There is also a June 30, 2019 forum discussion [HowTo] WireGuard with omv Super-Easy by henfri with many replies. The discussion starts with an installation script by henfri. I have not used it as it is not as complete as the Adrian Mihalko script which has worked very well on a Raspberry Pi and works just as well in Debian. If the henfri script is used, be aware that it uses UPnP to forward the necessary UDP port at the router. Many recommend disabling UPnP altogether, so perhaps one should forward the port manually or disable UPnP once WireGuard has been installed.

Finally, I will mention the OpenVPN plugin, openmediavault-openvpn 5.1, found in the usual in the OMV-Extras.org channel. That usually means juggling CA certificates and other complications, but there are advantages to this older VPN, although I will not go into that topic here. I have not tested this plugin.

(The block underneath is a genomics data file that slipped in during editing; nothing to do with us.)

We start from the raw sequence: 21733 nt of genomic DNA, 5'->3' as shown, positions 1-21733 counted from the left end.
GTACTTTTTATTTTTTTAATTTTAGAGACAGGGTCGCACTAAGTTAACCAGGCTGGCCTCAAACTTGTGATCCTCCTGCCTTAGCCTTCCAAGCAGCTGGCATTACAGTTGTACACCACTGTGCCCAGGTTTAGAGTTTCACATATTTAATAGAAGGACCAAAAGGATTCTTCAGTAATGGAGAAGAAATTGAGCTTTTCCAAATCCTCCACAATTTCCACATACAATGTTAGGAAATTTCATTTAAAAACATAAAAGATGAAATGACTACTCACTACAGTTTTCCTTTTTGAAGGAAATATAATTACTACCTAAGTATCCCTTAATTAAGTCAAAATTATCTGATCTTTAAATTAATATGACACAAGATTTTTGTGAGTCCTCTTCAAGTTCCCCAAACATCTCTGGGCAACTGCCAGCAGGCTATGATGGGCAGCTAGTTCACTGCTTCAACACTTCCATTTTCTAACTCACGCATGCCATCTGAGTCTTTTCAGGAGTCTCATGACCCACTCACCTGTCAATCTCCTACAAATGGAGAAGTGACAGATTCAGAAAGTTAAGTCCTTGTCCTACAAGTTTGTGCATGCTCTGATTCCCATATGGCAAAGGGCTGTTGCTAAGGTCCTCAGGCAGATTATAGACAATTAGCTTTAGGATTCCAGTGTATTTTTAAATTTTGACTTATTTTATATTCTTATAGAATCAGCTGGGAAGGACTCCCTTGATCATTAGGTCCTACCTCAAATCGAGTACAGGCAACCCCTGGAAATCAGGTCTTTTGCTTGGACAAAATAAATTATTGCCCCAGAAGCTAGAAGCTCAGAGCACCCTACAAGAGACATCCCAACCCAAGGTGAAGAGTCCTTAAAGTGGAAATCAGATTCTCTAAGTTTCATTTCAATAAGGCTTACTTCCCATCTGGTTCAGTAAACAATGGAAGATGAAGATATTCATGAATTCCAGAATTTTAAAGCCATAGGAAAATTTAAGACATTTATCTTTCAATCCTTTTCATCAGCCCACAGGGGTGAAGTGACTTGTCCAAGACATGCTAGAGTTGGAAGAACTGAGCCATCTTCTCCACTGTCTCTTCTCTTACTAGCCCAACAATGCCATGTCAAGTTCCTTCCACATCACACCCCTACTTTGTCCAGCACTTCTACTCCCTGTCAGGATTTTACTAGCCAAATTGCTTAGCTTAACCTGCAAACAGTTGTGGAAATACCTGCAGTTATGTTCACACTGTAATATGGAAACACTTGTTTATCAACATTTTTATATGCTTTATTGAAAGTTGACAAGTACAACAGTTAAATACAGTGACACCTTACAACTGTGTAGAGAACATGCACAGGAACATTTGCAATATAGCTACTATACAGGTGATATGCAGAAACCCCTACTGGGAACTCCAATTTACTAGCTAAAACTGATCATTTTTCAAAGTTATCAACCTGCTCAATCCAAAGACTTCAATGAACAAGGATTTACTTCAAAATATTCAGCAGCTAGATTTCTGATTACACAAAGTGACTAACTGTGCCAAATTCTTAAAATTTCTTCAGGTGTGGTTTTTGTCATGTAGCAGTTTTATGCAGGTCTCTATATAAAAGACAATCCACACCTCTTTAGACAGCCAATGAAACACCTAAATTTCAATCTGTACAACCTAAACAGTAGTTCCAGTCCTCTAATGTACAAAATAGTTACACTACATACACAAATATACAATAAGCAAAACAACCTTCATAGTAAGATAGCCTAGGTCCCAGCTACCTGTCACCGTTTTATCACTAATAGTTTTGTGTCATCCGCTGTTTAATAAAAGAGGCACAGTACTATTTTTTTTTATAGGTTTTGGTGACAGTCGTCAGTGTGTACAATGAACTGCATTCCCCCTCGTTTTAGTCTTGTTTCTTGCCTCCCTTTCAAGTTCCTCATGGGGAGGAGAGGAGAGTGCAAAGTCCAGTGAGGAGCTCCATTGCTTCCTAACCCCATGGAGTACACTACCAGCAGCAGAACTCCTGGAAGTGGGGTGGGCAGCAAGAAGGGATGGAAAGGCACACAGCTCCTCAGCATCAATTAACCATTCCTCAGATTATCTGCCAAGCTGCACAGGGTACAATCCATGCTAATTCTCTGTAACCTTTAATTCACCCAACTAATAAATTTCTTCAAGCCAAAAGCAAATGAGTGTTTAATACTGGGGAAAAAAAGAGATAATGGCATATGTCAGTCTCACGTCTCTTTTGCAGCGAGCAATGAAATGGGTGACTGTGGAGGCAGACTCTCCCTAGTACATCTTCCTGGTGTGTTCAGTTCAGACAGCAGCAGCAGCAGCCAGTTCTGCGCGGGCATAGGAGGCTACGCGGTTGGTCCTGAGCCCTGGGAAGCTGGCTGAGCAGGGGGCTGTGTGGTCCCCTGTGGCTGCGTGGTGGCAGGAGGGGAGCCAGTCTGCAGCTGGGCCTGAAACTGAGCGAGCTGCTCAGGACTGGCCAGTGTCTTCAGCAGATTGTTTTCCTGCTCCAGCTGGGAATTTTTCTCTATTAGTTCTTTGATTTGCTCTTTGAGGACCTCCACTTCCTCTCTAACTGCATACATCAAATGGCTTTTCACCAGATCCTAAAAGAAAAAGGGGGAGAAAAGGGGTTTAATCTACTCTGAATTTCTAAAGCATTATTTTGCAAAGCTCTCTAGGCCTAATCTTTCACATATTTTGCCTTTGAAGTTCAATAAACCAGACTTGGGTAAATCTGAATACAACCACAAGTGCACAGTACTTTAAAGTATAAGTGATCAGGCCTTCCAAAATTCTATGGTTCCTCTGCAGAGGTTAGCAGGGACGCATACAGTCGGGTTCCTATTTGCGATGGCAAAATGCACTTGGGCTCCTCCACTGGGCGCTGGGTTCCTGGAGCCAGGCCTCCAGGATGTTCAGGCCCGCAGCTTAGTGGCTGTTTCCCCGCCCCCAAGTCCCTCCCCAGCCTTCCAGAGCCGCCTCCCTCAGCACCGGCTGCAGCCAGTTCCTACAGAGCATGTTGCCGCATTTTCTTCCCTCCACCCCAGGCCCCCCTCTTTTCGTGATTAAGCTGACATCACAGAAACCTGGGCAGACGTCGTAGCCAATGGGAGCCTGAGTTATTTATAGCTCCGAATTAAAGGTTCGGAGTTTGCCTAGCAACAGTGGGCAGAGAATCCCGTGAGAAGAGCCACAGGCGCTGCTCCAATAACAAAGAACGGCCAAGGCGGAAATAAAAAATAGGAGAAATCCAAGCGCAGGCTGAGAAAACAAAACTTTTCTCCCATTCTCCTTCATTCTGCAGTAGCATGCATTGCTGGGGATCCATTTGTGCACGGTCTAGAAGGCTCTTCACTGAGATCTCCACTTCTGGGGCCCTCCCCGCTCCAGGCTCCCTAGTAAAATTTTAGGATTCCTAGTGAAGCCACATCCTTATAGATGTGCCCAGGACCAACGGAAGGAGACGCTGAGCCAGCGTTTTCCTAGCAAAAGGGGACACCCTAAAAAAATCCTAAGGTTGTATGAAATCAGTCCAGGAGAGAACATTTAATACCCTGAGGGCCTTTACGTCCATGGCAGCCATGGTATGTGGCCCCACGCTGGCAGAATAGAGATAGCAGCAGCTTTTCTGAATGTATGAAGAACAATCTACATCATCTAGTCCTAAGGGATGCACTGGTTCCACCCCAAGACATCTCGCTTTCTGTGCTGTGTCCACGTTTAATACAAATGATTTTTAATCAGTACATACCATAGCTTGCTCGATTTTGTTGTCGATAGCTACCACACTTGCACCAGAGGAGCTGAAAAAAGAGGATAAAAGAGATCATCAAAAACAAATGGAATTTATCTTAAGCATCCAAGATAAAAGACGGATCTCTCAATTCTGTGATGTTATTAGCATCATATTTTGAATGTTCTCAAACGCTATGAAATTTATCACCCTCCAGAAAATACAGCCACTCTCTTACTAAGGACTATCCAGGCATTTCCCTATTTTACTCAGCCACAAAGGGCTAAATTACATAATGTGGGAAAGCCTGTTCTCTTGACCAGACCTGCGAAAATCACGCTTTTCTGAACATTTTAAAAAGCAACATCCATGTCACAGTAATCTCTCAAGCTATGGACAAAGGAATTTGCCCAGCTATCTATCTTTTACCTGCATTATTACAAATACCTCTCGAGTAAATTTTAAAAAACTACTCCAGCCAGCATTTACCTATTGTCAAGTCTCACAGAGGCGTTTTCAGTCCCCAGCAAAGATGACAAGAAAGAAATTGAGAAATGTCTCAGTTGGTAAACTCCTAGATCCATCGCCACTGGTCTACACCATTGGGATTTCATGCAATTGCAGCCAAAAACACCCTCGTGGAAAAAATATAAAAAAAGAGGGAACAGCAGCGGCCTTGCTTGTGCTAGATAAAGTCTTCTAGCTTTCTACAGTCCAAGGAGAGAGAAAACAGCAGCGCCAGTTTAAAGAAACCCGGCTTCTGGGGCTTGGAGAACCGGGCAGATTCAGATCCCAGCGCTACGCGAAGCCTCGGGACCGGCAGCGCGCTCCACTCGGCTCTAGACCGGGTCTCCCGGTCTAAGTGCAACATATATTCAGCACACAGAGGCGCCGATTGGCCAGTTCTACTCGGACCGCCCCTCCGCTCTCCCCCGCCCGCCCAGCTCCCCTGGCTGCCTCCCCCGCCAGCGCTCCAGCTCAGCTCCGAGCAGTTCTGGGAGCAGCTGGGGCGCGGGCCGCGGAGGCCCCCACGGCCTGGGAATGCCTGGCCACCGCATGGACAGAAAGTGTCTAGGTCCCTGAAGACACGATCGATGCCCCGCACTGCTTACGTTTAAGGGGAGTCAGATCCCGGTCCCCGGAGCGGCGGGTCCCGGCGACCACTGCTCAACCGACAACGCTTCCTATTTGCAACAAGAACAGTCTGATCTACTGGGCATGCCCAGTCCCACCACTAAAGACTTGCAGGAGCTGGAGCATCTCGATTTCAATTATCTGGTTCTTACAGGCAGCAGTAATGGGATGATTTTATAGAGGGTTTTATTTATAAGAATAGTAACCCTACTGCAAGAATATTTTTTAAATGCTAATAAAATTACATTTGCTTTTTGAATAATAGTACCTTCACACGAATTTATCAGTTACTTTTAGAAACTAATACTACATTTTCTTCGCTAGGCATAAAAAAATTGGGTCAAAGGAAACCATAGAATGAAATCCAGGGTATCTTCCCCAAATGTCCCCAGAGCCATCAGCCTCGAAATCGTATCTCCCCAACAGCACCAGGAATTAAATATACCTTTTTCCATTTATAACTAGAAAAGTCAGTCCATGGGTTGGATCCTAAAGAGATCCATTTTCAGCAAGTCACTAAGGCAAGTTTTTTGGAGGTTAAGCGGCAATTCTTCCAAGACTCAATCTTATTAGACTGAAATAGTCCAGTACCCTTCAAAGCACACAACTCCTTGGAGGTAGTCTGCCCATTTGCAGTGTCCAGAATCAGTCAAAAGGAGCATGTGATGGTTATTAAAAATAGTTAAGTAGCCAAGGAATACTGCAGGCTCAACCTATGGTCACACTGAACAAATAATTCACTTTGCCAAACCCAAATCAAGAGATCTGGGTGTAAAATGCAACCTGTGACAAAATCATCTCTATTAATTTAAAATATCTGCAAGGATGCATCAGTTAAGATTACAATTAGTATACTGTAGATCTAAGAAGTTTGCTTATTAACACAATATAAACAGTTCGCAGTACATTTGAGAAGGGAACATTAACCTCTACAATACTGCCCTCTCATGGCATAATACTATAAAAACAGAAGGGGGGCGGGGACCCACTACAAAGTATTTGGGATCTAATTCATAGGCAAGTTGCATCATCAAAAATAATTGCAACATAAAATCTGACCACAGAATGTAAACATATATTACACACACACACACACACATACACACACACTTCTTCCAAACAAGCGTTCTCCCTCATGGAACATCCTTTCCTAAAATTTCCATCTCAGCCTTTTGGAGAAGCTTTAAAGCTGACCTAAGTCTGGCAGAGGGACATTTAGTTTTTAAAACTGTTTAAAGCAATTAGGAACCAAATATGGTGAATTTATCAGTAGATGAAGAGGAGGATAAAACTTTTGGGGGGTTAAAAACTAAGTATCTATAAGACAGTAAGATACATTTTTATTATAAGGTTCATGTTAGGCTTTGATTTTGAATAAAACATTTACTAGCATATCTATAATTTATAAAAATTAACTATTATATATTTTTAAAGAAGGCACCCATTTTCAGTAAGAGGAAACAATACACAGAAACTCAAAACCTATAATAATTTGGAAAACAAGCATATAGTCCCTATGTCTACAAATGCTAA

This was a cursory search and I apologize to everyone whose contribution has been overlooked.

Installing WireGuard toc

Installing openmediavault on a second generation i5 computer was fairly straightforward following the instructions in the New User Guide - Getting Started with Openmediavault 5. As recommended, all the configuration was done with the omv Web-based administration tool, including defining the host name (vault in my case), setting up a static IP address, doing system updates and so on. But when I wanted to install a WireGuard VPN, I had to return to the command line and use standard Debian tools.

Version 5.6.1 of omv released February 27, 2021 is based on Debian 10.8 with version 5.10.0 of the Linux kernel. Given that this version of Debian was released on February 6, 2021, it was not too surprising that installing wireguard was quite straight forward. In what follows, I opened an SSH session as root from a terminal on my desktop.